Answer to Biochemistry Question N-03 : ( c ) Vitamin D
Vitamin D is synthesized from a derivative of cholesterol, the 7 dehydrocholesterol. By the action of hv light (290-315 nm) in the skin, it becomes cholecalciferol or Vitamin D3 (inactive).
Cholecalciferol is hydroxylated in the liver by 25 hydroxylase, and in the kidney by a 1 hydroxylase, becoming 1,25 dihydroxycholecalciferol or calcitriol, the active form of vitamin D3.
Vitamin D participates in the regulation of multiple processes, being the more obvious the regulation, together with Parathormone, of Ca++ homeostasis, regulating Ca++ in blood and the balance between Ca++ deposition and Ca++ mobilization from bone.
Hypocalcemia stimulates releasing of PTH, that through cAMP activates 1 hydroxylase in the conversion of VitD to calcitriol.
Calcitriol interacts with a vitamin D receptor (VDR) and initiates a cascade of molecular changes that stimulates the transcription of specific genes, including the synthesis of an intestinal Ca++ binding protein, essential for uptake of dietary Ca++. Together with PTH, Vitamin D facilitates Calcium reabsortion by the kidneys and mobilizes calcium from bone.
All these actions help bring back blood calcium levels within the normal range.
Intoxication with Vitamin D is usually a consequence of a prolonged ingestion of an overdose of supplements or as a consequence of accidents in the formulation of pills or in the misuse of some oils or containers.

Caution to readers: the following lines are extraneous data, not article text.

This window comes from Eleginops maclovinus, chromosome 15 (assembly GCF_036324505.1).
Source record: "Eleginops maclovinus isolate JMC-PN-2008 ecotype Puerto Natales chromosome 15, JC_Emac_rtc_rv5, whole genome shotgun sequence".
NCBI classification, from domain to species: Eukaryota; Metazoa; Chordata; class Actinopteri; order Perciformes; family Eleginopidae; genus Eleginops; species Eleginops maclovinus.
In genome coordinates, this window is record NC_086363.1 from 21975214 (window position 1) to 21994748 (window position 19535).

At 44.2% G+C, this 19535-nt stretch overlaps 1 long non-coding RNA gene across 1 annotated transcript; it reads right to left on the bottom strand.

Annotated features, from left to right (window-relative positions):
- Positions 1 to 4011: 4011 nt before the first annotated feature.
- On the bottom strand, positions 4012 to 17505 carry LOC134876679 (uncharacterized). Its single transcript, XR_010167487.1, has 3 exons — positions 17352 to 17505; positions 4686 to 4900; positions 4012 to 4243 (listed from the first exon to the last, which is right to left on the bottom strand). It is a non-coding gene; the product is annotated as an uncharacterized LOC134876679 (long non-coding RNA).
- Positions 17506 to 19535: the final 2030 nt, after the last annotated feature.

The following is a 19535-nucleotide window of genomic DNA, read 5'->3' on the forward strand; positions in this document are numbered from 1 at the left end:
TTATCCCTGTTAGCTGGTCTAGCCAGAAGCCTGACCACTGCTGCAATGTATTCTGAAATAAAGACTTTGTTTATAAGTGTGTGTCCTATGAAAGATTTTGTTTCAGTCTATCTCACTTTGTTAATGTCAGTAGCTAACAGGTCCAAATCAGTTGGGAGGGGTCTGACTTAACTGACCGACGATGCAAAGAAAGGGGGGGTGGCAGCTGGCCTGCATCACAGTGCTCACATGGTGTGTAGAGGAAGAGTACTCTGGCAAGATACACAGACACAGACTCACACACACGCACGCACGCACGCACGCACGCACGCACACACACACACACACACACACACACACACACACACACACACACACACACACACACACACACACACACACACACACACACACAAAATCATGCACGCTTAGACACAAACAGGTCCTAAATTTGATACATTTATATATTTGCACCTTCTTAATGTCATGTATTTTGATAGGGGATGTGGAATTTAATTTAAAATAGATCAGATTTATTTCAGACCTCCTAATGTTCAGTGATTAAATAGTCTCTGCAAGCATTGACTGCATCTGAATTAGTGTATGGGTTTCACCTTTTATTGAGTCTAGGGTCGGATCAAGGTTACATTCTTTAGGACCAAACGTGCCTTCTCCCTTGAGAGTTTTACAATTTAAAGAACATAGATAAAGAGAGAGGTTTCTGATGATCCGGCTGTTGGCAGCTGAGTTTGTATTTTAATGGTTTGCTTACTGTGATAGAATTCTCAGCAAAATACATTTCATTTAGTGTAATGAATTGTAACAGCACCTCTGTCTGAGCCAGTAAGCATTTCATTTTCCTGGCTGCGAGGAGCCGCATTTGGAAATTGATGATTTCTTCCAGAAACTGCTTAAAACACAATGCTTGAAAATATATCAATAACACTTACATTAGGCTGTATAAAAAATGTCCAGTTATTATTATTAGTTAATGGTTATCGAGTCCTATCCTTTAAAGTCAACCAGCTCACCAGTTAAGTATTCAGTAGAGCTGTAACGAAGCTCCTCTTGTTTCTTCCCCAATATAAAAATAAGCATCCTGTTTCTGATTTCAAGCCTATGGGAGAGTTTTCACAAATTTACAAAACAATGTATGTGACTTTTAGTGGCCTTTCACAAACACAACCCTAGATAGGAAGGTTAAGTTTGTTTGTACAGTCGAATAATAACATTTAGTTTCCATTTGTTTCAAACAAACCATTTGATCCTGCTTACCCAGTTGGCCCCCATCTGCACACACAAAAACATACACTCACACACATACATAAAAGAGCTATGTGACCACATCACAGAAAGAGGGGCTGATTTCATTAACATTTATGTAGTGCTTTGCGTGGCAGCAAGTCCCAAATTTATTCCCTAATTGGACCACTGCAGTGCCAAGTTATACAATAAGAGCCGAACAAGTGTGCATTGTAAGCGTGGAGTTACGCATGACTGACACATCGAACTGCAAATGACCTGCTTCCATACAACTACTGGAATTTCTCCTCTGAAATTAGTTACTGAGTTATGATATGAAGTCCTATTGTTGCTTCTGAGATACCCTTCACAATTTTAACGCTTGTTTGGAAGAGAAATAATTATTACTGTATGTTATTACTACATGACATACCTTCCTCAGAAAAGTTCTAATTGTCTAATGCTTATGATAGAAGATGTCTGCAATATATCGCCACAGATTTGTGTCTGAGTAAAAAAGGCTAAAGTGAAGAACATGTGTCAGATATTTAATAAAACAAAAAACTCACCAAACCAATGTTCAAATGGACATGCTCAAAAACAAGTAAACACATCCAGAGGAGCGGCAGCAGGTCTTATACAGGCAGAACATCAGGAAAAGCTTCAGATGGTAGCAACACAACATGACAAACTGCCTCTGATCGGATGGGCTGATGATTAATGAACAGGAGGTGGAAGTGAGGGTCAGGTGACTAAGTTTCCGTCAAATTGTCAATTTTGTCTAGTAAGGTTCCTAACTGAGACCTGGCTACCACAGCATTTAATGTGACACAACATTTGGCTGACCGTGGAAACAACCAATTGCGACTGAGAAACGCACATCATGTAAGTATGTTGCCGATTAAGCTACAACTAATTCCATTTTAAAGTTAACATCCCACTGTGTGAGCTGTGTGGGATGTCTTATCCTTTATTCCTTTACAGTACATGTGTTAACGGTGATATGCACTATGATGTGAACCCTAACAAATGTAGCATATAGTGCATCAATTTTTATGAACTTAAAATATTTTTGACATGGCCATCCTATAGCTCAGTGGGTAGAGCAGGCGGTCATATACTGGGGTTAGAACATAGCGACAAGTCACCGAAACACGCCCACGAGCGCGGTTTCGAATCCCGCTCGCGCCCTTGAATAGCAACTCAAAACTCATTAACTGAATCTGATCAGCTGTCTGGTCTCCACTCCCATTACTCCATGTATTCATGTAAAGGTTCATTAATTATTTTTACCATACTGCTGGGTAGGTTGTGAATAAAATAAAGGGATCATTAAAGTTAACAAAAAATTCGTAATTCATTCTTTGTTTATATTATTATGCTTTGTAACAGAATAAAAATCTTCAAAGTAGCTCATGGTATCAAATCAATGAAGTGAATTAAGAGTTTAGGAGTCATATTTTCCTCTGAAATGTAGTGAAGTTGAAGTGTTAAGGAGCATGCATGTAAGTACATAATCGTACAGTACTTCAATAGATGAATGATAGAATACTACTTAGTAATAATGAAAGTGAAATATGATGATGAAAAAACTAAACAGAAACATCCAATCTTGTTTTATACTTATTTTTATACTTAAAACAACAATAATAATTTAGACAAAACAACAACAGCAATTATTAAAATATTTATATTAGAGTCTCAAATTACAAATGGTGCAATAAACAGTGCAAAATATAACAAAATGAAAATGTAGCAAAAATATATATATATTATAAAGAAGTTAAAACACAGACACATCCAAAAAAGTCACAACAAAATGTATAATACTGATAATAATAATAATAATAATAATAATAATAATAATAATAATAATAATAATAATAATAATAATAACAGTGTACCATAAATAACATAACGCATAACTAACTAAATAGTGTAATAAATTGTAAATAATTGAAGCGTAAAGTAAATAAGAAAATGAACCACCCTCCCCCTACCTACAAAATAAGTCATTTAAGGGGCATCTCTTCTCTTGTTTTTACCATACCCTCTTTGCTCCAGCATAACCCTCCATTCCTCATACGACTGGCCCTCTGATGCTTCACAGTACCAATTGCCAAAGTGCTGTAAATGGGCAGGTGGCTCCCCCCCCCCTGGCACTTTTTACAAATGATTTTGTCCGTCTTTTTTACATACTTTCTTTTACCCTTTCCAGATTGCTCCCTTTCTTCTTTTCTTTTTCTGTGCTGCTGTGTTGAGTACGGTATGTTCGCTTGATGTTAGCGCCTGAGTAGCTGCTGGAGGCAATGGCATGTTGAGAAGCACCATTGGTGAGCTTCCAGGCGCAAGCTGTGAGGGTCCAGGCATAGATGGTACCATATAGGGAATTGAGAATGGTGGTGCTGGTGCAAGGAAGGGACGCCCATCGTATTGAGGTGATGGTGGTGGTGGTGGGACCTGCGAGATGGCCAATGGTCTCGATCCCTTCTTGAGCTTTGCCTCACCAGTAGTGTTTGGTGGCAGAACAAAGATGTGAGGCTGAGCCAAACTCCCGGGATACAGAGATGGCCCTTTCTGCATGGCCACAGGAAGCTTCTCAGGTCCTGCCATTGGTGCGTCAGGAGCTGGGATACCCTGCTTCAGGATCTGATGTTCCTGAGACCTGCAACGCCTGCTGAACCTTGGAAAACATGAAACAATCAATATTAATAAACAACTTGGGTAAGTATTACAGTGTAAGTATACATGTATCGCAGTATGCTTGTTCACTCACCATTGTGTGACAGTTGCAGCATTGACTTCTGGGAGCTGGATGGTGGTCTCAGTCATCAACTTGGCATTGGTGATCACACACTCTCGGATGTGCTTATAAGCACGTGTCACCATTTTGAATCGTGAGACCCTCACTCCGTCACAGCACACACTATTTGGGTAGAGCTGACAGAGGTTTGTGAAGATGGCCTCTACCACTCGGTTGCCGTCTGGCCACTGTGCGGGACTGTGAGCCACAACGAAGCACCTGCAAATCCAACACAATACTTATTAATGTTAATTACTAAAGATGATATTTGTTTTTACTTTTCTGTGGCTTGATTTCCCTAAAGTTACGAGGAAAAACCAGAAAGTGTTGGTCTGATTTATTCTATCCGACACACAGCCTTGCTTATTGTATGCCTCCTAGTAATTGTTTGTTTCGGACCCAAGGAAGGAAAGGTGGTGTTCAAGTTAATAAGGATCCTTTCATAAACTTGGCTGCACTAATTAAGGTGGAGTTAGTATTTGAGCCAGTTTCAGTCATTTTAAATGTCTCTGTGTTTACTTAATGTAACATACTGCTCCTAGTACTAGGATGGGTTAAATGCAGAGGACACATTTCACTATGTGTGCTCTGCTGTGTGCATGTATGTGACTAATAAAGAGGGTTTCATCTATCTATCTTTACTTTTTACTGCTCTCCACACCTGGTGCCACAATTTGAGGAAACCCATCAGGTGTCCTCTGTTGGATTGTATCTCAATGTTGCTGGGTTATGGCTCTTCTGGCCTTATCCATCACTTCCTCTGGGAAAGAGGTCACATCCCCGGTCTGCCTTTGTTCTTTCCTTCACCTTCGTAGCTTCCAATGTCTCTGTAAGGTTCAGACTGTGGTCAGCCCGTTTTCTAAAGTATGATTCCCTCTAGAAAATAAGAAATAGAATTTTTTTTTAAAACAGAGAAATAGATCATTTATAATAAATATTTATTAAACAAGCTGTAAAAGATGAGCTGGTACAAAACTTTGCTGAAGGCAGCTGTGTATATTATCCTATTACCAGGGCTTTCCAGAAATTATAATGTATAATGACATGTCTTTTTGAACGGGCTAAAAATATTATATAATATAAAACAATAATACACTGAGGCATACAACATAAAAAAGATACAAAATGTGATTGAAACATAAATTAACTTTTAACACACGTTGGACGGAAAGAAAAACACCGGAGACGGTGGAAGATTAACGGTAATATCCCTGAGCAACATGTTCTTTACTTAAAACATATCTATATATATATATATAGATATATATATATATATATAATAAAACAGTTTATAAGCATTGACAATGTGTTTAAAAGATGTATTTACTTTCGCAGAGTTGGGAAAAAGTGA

The intoxication requires the prolonged ingestion of very excessive amounts of Vitamin D (around 100 times the Recommended Diary allowance) during a period of months, or an acute overdose of 10 000 times the RDA.
Vitamin D intoxication is characterized by hypercalcemia, hypercalciuria, gastrointestinal disorders, weak bones, deposits of calcium in soft tissue that can be revealed by imagen studies, renal calcium stones and kidney failure.
25 hydroxycolecalciferol is tipically elevated in serum.
General information about Vitamin D can be found in:
Linus Pauling Institute. Micronutrient Information Center. Vitamin D
Dusso, A.S. et al: Vitamin D
Am J Physiol Renal Physiol 289:F8-F28, 2005
Information about Vitamin D requirements and safety levels:
Amer J Clin Nut 69:5, 842-856, 1999
Muskiet, F.A.J. et al:
Amer J Clin Nutr 74: 6, 862-863, 2001
More about Vitamin D intoxication:
Klontz, K.C. and Acheson, D.W.: Dietary Supplement-induced vitamin D intoxication
NEJM, 357(3) 308-309, 2007
NEJM, 345 (1) 66-67, 2001